What Is Receivable Factoring?


Factoring receivables is a process by which companies that do not want to manage or collect their account receivable balances can sell their balances at a discount for cash.

The Facts

Accounts receivable (A/R) factoring is a tool used by businesses to gain quick access to cash without obtaining a loan or selling major parts of the company. A/R factoring is not turning over customers accounts to a collection company; factoring companies usually accept receivables that are in good standing with the selling company. Factoring receivables allows businesses to focus on their operations rather than spending large amounts of time collecting money from past jobs.

Factoring Process

Factoring companies purchase business receivables at a discount for cash. Factoring purchase amounts are usually from 75 to 90 percent of the total value of the receivables, and factoring companies require that purchased receivables be less than 90 days old.

Other requirements may be necessary depending on the factoring company and the factoring agreement. Customer credit worthiness, monthly volume and the industry will affect the receivables purchase amount and associated fees.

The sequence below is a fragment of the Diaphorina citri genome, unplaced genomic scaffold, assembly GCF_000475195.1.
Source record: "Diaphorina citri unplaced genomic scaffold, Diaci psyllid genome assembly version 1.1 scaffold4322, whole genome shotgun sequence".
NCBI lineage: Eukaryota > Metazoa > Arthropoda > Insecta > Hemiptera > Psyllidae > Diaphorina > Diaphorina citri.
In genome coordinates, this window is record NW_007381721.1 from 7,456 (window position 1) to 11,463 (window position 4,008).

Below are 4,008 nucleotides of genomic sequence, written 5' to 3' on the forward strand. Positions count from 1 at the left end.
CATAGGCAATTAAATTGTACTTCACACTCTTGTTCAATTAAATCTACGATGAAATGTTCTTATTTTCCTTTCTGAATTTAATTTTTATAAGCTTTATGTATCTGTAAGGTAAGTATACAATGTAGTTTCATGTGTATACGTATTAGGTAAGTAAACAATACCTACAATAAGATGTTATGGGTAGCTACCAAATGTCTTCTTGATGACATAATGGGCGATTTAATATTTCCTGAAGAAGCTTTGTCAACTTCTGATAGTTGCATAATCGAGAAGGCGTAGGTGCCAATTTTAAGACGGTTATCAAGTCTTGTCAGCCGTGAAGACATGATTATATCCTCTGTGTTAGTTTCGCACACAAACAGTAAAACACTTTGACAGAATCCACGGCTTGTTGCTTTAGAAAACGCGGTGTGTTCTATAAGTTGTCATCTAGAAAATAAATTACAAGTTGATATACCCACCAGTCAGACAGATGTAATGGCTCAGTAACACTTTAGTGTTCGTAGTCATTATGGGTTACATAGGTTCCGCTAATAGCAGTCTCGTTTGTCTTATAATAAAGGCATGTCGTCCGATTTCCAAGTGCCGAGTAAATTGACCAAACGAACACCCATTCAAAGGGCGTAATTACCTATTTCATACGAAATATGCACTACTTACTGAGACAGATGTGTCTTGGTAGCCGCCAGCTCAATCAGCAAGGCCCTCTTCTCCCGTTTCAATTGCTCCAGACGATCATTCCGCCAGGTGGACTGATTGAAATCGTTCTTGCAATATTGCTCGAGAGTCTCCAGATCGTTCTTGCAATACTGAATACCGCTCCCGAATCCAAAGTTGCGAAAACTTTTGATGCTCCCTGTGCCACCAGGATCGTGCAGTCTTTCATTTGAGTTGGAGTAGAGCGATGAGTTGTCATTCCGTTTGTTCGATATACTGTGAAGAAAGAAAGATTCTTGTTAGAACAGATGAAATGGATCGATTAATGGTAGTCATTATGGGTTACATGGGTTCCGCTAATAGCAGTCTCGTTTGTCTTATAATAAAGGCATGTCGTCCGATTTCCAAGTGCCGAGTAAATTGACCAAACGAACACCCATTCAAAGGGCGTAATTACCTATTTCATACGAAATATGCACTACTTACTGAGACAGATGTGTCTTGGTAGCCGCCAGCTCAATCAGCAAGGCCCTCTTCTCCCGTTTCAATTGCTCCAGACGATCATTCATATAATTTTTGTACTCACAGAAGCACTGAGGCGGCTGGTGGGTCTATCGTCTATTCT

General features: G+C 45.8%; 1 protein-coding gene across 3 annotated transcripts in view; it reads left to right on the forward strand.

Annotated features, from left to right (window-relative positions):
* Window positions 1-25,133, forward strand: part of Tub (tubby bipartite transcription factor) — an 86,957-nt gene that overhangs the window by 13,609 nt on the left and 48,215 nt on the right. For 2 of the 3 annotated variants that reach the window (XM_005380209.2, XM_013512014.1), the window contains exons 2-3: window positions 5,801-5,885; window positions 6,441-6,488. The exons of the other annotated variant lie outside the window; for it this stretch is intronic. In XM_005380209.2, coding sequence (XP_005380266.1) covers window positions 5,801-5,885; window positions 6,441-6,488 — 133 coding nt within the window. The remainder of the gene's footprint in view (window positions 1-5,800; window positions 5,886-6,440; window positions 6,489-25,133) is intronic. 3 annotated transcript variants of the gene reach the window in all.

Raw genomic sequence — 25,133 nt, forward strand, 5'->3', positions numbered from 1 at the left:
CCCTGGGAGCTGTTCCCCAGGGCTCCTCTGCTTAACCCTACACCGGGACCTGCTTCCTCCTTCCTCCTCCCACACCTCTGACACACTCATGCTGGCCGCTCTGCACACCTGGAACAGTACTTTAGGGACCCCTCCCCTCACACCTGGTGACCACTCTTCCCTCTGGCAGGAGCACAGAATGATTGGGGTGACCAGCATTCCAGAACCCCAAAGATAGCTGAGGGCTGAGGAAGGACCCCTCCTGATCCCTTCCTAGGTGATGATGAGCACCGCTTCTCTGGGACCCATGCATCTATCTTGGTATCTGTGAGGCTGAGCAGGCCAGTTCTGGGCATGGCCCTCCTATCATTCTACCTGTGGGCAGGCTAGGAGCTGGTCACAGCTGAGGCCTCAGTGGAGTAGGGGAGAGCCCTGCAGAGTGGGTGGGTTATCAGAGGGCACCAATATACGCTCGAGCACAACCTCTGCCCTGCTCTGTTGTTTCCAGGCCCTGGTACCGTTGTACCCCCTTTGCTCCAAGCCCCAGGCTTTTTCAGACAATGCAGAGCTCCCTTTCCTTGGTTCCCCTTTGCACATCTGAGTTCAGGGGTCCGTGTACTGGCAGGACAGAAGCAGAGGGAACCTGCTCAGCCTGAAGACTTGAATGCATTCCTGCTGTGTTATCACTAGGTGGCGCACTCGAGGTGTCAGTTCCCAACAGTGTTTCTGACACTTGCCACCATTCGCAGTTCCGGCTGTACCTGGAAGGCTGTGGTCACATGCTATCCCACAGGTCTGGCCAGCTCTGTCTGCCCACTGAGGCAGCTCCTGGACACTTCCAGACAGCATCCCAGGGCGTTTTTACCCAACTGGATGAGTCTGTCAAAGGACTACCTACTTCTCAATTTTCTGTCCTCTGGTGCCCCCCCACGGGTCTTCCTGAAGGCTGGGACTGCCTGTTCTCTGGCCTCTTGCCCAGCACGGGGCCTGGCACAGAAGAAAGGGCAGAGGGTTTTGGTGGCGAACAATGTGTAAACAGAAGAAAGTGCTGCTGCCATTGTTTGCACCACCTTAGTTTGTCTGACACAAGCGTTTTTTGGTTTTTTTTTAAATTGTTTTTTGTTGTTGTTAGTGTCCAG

Non-Recourse/Recourse Factoring

Non-recourse factoring is where the selling company is not liable for receivables that customers do not pay to the factoring company. Credit worthiness and receivable age are critical requirements for non-recourse factoring.

Recourse factoring requires the selling company to take responsibility for unpaid receivable balances. While the factoring agreement is usually less stringent on requirements, fees and discounts off the receivable amount will still be paid by the selling company.

Balance Sheet Effects

Since factoring is not a loan, no liability will appear on the balance sheet for the selling company. The receivables are removed from the seller’s balance sheet, with an increase to cash from the sold receivables. Records of sold receivables will need to be kept on file, and generally accepted accounting principles (GAAP) must be followed when reporting information or disclosures on the balance sheet.

Questions About Factoring

Before deciding to factor receivables for cash, companies should review the process closely. Questions to ask include:

Will the factoring fees and discounts be worth selling the receivables? Is factoring a one-time process or will it be recurring? Will the cash received be used for business reinvestment or for normal operations?

Factoring receivables can be a great option for quick cash flow if a business is rapidly growing and time spent collecting receivables will hamper growth opportunities.

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